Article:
Thomson Reuters released last week "shows explosive growth in research output from China, far outpacing research activity in the rest of the world," according to a press release. The study shows that China will overtake the U.S. in research output within a decade.
Two stories in this week's issue also illustrate the complexity of globalization, which is a reflection of the ever-increasing interconnectedness of human activities around the globe. In one positive instance, novel collaborations are being forged to improve the health of poor people in developing nations. In the other, not-so-uplifting situation, politics and the stinginess of developed nations are stymieing progress in climate-change negotiations.
In the cover story, "Partnering for Global Health," Senior Editor Lisa Jarvis provides an in-depth look at collaborations between drug companies and nonprofit organizations to develop drugs and vaccines for neglected diseases that primarily affect the poor.
A decade ago, few large pharmaceutical companies were interested in developing drugs or vaccines for diseases like malaria, tuberculosis, or dengue fever. Most of the people who contracted and died from such diseases couldn't afford to pay for treatments against them.
Mostly through the efforts of philanthropies such as the Bill & Melinda Gates Foundation and the Wellcome Trust, that's changed dramatically, Jarvis writes. These institutions have played key roles in bringing together organizations such as the Medicines for Malaria Venture and the Global Alliance for TB Drug Development with companies such as Novartis and GlaxoSmithKline to make striking progress in bringing drugs and vaccines for neglected diseases into clinical trials. Hurdles remain before medicines reach the people who need them, but the partnerships represent a sea change in the developed world's relationship with the developing world in the area of drug development.
Climate change is the quintessential global issue. Every country's greenhouse gas emissions contribute to the problem humanity faces. In the Government & Policy Department story "Politics, Money, and Climate," Senior Correspondent Cheryl Hogue examines why two years of negotiations probably won't result in a new climate-change treaty at the United Nations meeting set to take place in Copenhagen in December.
Global politics plays a role. The U.S. and China are engaged in a certain level of gamesmanship. The U.S. Senate is dithering over climate-change legislation. China, now the world's largest emitter of greenhouse gases, is promising only to reduce its "CO2 intensity"—CO2 emissions per unit of gross domestic product—not its actual emissions of CO2.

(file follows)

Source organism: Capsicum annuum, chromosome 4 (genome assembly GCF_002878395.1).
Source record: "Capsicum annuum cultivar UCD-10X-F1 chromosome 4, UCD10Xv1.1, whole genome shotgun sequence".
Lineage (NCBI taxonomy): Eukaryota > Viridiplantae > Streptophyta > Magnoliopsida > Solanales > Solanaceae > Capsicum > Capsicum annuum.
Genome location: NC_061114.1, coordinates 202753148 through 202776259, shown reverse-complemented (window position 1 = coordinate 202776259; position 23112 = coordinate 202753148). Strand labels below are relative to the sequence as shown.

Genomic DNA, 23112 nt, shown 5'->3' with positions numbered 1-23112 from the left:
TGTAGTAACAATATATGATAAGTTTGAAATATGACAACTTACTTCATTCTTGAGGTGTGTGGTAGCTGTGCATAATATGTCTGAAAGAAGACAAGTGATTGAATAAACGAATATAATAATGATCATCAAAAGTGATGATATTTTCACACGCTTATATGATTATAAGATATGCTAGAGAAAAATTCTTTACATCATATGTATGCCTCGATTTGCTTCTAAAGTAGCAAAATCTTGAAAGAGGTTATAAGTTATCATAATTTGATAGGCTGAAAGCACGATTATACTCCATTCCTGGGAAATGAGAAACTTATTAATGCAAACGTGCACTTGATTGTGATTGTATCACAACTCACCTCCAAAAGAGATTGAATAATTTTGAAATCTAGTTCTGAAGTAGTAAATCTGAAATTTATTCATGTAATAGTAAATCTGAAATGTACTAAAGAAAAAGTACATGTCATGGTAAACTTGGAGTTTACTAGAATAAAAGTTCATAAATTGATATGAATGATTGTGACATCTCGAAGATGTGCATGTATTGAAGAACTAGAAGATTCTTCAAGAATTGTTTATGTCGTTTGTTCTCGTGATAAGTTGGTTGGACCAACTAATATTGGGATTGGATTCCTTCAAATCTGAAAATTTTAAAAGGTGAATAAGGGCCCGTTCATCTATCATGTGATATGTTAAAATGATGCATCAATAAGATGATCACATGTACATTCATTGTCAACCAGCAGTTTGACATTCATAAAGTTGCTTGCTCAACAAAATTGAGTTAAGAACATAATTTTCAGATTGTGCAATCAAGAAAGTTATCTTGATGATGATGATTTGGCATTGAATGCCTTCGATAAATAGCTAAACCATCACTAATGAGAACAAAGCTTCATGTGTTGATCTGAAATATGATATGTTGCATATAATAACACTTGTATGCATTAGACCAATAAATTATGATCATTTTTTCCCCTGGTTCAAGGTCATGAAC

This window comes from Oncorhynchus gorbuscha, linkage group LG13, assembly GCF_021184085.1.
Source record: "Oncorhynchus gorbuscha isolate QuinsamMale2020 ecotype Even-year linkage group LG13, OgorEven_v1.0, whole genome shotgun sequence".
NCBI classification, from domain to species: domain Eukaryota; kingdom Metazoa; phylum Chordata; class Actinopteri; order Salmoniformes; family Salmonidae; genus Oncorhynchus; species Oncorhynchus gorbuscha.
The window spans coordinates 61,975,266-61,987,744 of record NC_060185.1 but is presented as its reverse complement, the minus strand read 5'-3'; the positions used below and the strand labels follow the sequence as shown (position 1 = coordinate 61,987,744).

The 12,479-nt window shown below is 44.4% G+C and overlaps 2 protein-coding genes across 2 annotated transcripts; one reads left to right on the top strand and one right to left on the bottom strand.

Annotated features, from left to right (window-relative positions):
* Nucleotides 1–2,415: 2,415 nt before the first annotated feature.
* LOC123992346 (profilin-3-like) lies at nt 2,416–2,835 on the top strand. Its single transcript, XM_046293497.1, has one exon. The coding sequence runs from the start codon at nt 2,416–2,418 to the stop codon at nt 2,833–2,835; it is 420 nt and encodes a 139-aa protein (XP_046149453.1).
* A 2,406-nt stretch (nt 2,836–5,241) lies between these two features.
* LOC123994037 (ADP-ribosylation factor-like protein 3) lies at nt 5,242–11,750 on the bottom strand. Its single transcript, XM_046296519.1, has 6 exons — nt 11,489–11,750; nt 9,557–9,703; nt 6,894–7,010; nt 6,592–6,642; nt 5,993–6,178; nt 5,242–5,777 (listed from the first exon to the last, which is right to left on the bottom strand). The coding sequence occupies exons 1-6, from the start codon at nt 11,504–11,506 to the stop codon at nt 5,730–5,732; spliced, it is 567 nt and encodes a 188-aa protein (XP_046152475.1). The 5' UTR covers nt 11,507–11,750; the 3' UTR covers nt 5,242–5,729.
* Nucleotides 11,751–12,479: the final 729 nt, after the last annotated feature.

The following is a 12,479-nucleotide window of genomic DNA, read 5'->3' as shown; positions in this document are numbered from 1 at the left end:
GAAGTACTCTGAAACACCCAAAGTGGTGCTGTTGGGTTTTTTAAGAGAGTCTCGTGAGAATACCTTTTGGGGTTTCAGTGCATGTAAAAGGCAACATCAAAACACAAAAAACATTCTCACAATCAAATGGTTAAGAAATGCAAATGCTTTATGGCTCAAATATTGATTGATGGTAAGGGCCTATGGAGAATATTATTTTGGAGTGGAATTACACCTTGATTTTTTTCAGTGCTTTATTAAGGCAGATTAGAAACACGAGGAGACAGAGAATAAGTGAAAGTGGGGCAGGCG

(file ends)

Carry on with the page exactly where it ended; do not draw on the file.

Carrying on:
"A catch-22 seems to be at work," Hogue writes. "The Senate is reluctant to act until it has assurances that China ... will curb its greenhouse gas releases. But China appears to be holding back on doing so until the U.S. offers specifics."
The other stumbling block is money, specifically how much the developed world will commit to help the developing world adapt to climate change. We're not talking about the more prosperous developing economies like China, India, and Brazil. It's the really poor countries that need help.
I don't pretend to know the right amount of money that should be going to these countries, but it should be a large number. They have contributed next to nothing to climate change and have reaped no benefits from the buildup of greenhouse gases in the atmosphere, but they stand to get hammered by the effects of climate change.
It's going to cost a lot of money to cope with climate change. Let's get on with it.
Thanks for reading.
Globalization is often thought of as primarily an economic phenomenon. In Thomas Friedman's flattened world, anybody can do business anywhere. That's not always been greeted warmly by U.S. chemists, who see manufacturing and R&D jobs being shipped abroad.
For other components of the chemistry enterprise, globalization has broader and more complex implications. Research in chemistry and related disciplines has been global for decades and is becoming ever more so. A study from